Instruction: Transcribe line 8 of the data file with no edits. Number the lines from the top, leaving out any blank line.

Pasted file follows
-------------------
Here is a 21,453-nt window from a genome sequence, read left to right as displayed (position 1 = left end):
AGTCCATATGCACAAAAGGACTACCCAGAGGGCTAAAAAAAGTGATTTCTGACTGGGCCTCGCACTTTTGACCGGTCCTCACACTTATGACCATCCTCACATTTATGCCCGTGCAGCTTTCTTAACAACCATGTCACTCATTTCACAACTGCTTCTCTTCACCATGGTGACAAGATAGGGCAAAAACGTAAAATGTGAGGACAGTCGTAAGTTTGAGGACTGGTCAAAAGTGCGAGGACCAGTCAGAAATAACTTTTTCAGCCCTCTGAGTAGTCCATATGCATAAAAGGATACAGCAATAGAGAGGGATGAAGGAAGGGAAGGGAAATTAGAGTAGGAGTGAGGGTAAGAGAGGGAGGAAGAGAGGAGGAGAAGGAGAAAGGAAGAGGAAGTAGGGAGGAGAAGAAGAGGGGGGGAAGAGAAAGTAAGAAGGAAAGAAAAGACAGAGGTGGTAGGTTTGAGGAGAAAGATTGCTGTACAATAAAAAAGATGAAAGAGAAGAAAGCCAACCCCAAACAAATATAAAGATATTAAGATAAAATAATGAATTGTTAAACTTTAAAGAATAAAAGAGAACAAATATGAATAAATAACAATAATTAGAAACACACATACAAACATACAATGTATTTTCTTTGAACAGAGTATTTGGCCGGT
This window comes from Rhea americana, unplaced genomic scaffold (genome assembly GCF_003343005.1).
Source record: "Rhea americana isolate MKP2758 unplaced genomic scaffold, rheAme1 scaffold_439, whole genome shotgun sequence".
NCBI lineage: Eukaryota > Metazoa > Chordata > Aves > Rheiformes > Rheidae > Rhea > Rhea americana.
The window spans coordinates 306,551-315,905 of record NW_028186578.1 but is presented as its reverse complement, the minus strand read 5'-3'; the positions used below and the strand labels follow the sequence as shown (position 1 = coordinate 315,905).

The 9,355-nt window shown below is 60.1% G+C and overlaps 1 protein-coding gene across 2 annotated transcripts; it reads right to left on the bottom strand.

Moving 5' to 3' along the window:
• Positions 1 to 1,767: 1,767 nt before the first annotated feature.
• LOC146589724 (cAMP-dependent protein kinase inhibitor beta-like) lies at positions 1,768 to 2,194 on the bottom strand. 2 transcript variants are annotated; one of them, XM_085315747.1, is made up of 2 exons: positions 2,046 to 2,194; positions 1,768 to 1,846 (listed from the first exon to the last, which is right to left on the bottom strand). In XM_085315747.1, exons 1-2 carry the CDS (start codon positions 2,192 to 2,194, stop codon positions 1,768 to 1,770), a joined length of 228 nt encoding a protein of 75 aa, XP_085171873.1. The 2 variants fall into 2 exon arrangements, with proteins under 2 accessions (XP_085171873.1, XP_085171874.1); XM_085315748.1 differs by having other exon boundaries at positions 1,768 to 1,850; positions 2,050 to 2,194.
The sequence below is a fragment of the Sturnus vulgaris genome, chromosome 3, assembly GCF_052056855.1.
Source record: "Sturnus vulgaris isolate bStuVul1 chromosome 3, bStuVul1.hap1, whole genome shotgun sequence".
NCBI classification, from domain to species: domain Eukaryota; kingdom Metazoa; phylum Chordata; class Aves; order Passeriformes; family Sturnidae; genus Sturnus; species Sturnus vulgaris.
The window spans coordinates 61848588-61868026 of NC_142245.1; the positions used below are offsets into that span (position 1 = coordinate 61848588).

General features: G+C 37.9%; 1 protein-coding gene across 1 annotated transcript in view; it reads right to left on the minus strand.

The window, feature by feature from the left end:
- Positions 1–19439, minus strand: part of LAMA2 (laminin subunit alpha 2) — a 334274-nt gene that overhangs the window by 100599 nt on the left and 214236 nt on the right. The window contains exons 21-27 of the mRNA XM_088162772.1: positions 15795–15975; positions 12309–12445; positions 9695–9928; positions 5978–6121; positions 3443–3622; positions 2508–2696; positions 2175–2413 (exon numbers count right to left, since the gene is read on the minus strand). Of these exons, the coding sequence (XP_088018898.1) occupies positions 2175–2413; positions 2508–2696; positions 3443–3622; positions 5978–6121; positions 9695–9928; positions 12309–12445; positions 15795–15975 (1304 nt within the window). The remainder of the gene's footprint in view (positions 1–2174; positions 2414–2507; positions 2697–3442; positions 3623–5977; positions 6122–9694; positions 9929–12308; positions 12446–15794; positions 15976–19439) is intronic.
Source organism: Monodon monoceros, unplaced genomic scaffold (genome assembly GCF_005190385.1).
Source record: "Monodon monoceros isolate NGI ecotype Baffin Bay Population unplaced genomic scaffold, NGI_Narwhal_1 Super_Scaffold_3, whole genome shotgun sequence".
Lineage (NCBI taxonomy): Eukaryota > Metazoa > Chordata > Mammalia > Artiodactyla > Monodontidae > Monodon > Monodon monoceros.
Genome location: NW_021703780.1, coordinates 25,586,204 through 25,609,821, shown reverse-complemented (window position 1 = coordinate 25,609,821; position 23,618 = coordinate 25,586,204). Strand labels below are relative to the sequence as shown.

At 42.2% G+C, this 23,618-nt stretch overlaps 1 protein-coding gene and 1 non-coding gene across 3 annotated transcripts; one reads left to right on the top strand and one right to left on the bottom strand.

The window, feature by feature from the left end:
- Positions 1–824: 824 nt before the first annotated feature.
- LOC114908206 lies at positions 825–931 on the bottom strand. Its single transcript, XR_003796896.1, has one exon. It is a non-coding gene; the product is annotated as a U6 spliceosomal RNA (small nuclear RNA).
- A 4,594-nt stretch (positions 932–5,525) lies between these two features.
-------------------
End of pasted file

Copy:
Moving 5' to 3' along the window: